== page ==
CLARK FREEPORT ZONE • United States Defence Secretary James Mattis yesterday praised Filipino soldiers for defeating militants in a five-month battle in a southern Philippine city without allegations of human rights violations.
The Philippines on Monday announced the end of combat operations in Marawi City after troops killed 42 remaining militants, including some foreign fighters.
More than 1,100 people, including 165 troops, died in the conflict.
"Here's an army that had to go in a fight like that, and they had not one human rights allegation against them with any credibility," Mr Mattis said at the end of the two-day Asean Defence Ministers' Meeting at a former US Air Force base.
"Not one, and when you look at how bloody awful that fight was, that's really a statement about the Philippine military that set a human rights condition in the midst of that fight the way they did so."
Mr Mattis' praise was rare as the Philippines' human rights record under President Rodrigo Duterte has been strongly criticised by the West, including the US, Canada, the European Union and Australia.
At the United Nations Human Rights Council meeting, these countries called on the Philippines to end killings in Mr Duterte's fierce drug war. More than 3,900 people have been killed by the police, which claimed self-defence, in anti-drug operations since July last year.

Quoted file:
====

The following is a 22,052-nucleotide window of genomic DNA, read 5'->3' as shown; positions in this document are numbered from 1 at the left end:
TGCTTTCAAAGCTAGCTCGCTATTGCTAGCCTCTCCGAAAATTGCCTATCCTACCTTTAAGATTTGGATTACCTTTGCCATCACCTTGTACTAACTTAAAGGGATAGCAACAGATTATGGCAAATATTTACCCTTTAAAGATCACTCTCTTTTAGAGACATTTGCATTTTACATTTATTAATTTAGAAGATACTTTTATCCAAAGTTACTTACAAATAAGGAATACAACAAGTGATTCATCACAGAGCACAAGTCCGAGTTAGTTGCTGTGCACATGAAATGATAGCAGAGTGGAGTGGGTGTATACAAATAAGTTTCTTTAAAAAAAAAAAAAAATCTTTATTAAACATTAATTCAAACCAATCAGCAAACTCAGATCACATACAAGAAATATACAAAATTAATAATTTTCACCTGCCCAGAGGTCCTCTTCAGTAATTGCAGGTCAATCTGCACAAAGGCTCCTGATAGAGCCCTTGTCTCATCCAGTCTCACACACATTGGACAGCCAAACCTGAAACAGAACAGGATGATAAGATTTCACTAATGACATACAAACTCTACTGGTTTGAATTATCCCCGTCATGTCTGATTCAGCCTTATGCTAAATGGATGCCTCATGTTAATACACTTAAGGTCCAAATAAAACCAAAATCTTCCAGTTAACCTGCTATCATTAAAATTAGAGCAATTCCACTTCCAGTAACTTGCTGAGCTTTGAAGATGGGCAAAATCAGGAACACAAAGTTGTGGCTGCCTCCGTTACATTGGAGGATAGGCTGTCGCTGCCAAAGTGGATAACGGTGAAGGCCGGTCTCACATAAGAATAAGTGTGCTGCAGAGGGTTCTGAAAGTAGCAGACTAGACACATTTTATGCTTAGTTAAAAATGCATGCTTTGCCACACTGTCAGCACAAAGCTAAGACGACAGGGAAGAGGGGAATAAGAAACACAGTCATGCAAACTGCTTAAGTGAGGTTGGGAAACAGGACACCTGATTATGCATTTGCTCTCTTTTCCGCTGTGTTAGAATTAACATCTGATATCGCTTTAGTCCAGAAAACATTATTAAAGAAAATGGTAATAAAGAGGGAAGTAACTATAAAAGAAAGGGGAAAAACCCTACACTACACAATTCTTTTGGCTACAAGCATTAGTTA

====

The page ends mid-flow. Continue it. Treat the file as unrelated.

The US provided critical tactical intelligence in the Marawi combat operation, deploying surveillance planes and drones, as well as thermal imaging and eavesdropping equipment to help Filipino troops neutralise hundreds of militants who seized the city on May 23.
Mr Mattis reaffirmed Washington's "ironclad commitment" to the alliance with Manila during a meeting on Tuesday night with Mr Duterte, where he emphasised the importance of "shared rules-based international order".